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Hamas uses children as human shields, hides missiles in schools and hospitals, and puts civilians in harm’s way because there’s a tangible PR benefit.

They’ll stop when there isn’t.

War is brutal and horrifying. It consists of mangled bodies, broken buildings and unspeakable acts of barbarism. But for all its horrors, civilized society has long distinguished between soldiers and civilians. In a quixotic attempt to govern the ungovernable, we’ve created the concept War Crimes – because morality demanded it.

Incentivizing war criminals to endanger civilians should also be a crime.

Media outlets must do more than mindlessly regurgitate violent images; they must also provide the proportional, contextual narrative. Failure to do so is the difference between independent-minded reporting on a war and incentivizing the bloodshed of innocents.

We’ve reached the tipping point when “if it bleeds, it leads” has bloodied the hands of far too many media members… along with the bodies of far too many civilians.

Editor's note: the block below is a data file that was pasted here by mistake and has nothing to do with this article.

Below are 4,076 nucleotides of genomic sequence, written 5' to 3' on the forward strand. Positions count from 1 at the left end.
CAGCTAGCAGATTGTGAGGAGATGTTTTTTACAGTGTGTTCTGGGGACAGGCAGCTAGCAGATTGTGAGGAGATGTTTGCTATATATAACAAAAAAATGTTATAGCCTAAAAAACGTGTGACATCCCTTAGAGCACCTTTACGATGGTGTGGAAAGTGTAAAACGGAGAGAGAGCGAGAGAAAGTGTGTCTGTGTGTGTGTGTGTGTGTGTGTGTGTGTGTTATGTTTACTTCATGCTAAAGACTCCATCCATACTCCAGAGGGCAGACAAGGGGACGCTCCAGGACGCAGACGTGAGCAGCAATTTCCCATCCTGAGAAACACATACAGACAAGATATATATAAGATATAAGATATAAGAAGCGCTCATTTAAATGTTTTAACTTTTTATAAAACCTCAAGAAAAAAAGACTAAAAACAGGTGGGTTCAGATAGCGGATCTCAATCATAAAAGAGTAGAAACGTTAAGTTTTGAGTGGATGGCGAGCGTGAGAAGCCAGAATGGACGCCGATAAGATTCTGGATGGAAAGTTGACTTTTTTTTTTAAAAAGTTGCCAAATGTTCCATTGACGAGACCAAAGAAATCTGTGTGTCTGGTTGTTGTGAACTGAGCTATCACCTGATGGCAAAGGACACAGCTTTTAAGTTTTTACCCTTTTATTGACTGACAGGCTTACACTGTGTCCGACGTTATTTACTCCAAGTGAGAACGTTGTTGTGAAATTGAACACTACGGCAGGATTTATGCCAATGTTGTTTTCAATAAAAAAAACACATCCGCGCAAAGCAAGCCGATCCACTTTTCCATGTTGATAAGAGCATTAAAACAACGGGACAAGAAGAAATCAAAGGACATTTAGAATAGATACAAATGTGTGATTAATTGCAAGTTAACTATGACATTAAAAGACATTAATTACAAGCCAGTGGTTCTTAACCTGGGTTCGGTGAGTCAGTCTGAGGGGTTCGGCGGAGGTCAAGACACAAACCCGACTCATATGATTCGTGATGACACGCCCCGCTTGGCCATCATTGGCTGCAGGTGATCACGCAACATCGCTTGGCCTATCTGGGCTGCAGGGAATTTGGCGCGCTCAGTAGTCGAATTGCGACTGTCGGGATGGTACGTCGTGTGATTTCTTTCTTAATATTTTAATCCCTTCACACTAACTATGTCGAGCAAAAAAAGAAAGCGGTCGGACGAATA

The only way to defang Corpse PR of its effectiveness is to shine a bright light upon it: Yes, broadcast the horrible images of civilian deaths when appropriate – and then explain why the civilians were in such close proximity to Hamas’ weapons and militants; explain why the civilians were directed to disobey Israeli warnings to vacate a militarized zone; and explain why Hamas deliberately decided to pursue these tactics.

Context matters.

Media outlets have two options: Continue to enable the PR tactics that contribute to the deaths of women and children, or take proactive steps to demotivate the practitioners of Corpse PR.

Because morality matters, too. Even in war.

Especially in war.

Free speech doesn’t include shouting fire in a crowded theater, and in the name of morality, “All the news that’s fit to print” shouldn’t include waving bloody shirts at the PR bequest of war criminals.

Scott Pinsker is a marketing expert, publicist, and author.